28ocHomily for Mass – Twenty-eighth Sunday in Ordinary Time (Year C)

(Saint Bernardine’s Church, Regents Park: Sunday 7:30am & 9:00am;  Saint Catherine’s Church, Jimboomba: 5:30pm)

13 October 2013

(Readings: 2 Kings 5:14-17;  Ps 98;  2 Tim 2:8-13;  Lk 17:11-19)

A week or so ago we celebrated the feast of Saint Francis of Assisi.  Just as Jesus meets lepers as he goes his way (as we hear in today’s Gospel) it was Saint Francis’ meeting with a leper that was a turning point in his conversion.  Before his conversion, Francis was like most other people: lepers were people to be shunned.  Their disease meant that they had a stench about them – the smell of rotting flesh – and St Francis was disgusted by lepers.  But as his heart was turning to the Lord, one day when Francis saw a leper, he went up and embraced the man.  He later wrote, “What had previously nauseated me was turned into sweetness of soul and body.”  Interpreting this, Pope Benedict XVI wrote that on that day, Jesus healed Francis of his leprosy, that is, his pride.

The disease of leprosy is not something we’re likely to encounter, but there are any number of things that can leave people “like lepers” – isolated – illnesses, lifestyles, habits, addictions.  Really, anyone we judge has become “a leper” to us.  Like the unconverted St Francis, our pride can keep us at a safe distance.  Perhaps we fear that if we get too close we’ll catch their “disease,” or be seen as “one of them.”  If, in some form of superiority I think to myself that “I’m not that kind of person,” perhaps that betrays just what kind of person I am.

Saint Francis, after his conversion and in imitation of Jesus, reached out to all people, treating them with dignity and kindness.  We can each ask ourselves: Who are lepers to me?  Who is the Lord asking me to reach out to, to share God’s love, mercy and kindness with?

The other aspect of the Word of God today is that of giving thanks.  We have the famous line: “I think, therefore I am.”  In reflecting on today’s readings, we could say, “I thank, therefore I am a Christian.”  It’s a profoundly Christian attitude to give thanks to God who is the source of everything we have, the origin of every good gift.  Even those things that come to us from others, ultimately come to us through the providence of God’s grace.  And so, to be truly godly, is to live in an attitude of constant thankfulness to God.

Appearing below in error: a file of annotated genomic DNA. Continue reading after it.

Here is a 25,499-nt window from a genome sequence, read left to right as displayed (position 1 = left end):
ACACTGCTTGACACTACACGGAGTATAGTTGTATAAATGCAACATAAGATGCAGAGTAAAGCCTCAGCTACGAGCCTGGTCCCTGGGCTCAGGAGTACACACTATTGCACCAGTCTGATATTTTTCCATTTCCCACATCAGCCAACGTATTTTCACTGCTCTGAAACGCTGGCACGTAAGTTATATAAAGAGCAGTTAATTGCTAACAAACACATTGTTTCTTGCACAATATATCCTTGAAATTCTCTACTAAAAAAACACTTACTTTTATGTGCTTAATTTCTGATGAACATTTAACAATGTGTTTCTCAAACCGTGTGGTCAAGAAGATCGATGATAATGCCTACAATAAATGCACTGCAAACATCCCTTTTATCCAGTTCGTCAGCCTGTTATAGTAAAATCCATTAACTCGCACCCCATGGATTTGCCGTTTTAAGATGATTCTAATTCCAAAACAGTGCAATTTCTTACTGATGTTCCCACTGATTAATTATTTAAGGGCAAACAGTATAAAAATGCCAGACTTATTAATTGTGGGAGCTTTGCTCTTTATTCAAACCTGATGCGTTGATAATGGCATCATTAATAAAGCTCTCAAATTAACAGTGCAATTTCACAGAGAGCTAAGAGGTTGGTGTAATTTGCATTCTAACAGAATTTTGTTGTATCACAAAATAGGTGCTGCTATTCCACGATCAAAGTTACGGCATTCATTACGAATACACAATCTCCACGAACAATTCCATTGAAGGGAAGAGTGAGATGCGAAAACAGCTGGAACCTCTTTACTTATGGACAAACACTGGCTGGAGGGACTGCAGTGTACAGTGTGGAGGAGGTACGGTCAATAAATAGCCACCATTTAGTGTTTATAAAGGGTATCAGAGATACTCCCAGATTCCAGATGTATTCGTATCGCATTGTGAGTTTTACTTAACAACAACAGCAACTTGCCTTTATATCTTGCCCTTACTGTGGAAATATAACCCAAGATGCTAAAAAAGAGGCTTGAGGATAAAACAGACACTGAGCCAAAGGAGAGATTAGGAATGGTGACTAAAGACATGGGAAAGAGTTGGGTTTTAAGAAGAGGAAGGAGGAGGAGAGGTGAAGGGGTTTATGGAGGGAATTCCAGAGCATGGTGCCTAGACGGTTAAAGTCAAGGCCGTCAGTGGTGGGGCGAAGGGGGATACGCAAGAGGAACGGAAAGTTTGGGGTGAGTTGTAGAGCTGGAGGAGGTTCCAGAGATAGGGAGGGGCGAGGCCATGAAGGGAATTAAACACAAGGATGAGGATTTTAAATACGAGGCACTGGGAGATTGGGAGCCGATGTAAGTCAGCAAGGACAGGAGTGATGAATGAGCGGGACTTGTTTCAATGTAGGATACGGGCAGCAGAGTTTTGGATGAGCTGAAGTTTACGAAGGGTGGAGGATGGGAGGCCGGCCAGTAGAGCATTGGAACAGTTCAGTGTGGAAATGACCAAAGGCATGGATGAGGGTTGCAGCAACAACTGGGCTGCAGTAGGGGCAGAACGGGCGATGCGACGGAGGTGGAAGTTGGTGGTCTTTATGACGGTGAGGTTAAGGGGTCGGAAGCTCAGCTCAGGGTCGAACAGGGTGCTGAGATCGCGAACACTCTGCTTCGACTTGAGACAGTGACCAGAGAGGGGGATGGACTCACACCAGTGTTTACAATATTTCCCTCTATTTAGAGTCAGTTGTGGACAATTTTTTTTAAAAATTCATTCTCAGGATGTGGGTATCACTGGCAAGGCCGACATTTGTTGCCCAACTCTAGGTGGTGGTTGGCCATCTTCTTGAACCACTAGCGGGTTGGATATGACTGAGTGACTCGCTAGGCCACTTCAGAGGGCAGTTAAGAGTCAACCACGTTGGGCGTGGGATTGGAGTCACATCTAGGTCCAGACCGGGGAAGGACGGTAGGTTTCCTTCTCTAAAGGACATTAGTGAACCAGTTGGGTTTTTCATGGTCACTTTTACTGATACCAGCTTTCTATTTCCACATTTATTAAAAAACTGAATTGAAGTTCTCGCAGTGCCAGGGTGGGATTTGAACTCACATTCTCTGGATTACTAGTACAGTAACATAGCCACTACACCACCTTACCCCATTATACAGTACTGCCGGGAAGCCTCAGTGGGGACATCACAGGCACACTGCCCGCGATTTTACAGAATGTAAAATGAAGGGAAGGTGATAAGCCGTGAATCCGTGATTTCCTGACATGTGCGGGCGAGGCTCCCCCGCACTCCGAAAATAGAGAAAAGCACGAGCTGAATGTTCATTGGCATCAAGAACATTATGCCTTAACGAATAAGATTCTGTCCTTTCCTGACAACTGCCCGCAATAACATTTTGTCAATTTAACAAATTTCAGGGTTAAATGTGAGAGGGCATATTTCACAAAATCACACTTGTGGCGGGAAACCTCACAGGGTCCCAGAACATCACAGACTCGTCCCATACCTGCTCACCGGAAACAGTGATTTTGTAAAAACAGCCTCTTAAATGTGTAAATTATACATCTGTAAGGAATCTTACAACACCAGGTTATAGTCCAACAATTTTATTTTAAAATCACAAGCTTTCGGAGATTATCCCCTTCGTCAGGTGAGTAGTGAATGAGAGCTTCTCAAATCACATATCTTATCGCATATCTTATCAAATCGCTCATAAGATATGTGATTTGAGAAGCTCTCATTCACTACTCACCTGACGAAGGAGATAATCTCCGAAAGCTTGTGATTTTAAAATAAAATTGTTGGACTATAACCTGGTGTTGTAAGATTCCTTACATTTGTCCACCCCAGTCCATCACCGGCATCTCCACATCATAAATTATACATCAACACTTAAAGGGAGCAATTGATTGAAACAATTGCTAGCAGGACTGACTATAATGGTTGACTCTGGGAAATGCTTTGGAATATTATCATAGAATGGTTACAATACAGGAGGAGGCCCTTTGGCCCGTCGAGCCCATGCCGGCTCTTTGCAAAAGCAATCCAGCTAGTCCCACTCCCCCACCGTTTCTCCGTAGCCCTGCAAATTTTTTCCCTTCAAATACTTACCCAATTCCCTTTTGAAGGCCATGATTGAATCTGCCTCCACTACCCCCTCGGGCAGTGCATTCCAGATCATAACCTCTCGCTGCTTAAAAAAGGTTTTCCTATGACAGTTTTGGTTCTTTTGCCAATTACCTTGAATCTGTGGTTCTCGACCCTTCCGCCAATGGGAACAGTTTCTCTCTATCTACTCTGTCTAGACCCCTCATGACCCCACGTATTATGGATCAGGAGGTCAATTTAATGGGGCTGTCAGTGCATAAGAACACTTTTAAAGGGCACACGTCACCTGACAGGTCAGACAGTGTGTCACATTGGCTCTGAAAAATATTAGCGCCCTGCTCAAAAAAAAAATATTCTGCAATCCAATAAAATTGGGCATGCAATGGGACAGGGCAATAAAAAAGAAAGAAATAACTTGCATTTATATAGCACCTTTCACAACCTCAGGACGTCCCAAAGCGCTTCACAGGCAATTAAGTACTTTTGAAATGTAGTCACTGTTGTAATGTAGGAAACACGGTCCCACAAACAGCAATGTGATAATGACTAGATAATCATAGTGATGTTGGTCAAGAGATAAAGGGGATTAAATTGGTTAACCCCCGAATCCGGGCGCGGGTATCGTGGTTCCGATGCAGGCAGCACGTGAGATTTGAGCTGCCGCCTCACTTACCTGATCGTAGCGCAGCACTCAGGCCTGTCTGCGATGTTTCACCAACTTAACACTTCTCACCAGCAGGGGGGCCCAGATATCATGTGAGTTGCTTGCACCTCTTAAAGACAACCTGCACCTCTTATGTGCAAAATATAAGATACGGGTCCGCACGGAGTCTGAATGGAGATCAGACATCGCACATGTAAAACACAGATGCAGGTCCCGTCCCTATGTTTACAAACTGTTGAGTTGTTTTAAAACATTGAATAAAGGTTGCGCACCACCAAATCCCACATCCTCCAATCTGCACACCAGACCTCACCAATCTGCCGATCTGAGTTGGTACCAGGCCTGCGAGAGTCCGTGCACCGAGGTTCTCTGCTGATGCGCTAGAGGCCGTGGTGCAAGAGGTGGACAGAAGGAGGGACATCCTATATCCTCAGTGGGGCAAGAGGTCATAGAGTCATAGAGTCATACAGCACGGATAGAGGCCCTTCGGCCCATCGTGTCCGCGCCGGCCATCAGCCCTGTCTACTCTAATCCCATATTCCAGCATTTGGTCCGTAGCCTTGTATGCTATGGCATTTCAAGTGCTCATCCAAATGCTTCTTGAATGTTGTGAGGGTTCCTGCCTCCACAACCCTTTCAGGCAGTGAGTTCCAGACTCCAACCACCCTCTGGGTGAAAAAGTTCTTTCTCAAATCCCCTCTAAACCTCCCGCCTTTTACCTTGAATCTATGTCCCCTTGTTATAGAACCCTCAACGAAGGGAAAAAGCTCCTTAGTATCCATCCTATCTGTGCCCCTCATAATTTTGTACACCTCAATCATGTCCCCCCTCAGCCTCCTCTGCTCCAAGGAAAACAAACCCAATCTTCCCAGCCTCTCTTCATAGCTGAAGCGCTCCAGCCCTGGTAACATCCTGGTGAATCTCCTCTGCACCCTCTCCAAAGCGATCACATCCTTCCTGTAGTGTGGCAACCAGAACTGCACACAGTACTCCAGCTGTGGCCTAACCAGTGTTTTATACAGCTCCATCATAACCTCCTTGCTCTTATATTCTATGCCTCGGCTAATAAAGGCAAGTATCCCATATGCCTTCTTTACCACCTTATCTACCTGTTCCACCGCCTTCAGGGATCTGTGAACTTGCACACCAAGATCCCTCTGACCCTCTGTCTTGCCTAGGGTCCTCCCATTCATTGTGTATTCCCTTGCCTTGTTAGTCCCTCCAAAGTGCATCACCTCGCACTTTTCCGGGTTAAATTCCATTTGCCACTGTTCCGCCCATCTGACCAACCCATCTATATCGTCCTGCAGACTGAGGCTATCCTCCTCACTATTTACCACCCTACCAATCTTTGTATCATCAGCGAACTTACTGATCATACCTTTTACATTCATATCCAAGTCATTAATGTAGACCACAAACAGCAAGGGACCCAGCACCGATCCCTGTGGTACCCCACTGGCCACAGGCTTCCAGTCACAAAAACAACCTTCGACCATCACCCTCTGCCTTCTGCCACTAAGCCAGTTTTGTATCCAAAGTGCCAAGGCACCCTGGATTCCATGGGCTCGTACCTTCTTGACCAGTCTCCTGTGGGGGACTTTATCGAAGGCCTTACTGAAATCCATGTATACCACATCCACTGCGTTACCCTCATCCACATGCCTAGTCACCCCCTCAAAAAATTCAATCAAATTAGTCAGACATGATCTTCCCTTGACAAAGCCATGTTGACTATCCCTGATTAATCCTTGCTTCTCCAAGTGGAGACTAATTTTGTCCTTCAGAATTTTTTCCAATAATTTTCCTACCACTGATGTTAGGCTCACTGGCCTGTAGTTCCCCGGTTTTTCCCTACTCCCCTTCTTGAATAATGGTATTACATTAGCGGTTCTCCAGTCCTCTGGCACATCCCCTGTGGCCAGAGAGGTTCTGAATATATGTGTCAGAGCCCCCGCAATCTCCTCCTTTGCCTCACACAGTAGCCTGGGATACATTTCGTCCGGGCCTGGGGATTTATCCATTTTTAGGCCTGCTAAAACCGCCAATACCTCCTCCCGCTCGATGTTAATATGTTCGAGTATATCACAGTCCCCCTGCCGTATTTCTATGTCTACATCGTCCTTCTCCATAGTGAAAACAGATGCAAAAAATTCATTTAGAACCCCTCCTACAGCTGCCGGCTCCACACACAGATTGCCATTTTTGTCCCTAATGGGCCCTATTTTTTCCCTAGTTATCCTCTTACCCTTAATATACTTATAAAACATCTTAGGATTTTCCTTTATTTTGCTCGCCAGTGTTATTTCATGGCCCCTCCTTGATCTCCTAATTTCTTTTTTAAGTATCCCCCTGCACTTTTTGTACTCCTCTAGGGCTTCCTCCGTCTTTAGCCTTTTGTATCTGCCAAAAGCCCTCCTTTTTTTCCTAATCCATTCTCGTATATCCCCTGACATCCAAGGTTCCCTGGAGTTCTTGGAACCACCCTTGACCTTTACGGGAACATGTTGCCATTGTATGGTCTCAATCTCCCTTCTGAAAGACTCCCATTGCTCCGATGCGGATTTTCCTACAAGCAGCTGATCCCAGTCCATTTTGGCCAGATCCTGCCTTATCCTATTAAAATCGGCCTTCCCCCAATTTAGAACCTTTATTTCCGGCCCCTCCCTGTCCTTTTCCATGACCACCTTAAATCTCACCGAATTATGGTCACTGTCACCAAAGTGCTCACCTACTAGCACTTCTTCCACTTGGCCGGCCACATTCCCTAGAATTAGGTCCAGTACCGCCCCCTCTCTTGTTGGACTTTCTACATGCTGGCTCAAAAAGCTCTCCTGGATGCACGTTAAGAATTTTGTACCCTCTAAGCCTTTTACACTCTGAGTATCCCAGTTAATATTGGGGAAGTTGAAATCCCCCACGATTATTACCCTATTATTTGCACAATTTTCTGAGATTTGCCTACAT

The Holy Eucharist that we celebrate week by week – day by day even – is literally the Holy Thanksgiving.  In the Mass we enter into the actions of Jesus – we become one with him – in his mediation between God and man.  We give thanks for what God has done for us through Jesus.

This is what the leper did when he returned to give thanks to Jesus.  He wasn’t just thankful for his cure.  But he was thankful to God who had worked this miracle of healing mercy;  and he recognized this presence of God in Jesus;  Jesus who is the face of God to us, revealing the Father’s love and mercy in a way that we can see and touch.

And so when we encounter Christ in the Mass: through his presence in the gathered community, in His Word, in the priest-celebrant acting in his person, and above all in his Eucharistic presence under the form and appearance of bread and wine – when we encounter Jesus in the Mass we too give thanks to God the Father for all that He has done and is doing for us.

This can be a reminder to us to be people of thanksgiving.  To more consciously be grateful to the people in our lives, realizing that in thanking them we are actually thanking God.  And as much as we petition God for things (which we should), we must also in a like manner give thanks to God: realizing that every good thing comes to us as a gift.

As we continue this Holy Thanksgiving, let’s call to mind some of the things that we want to give thanks to God for.  And as we end every Mass with the words THANKS BE TO GOD, let’s take that attitude of thanksgiving to God with us in everything we do in the coming week.

=== +++ ===

The Word Among Us, 2013.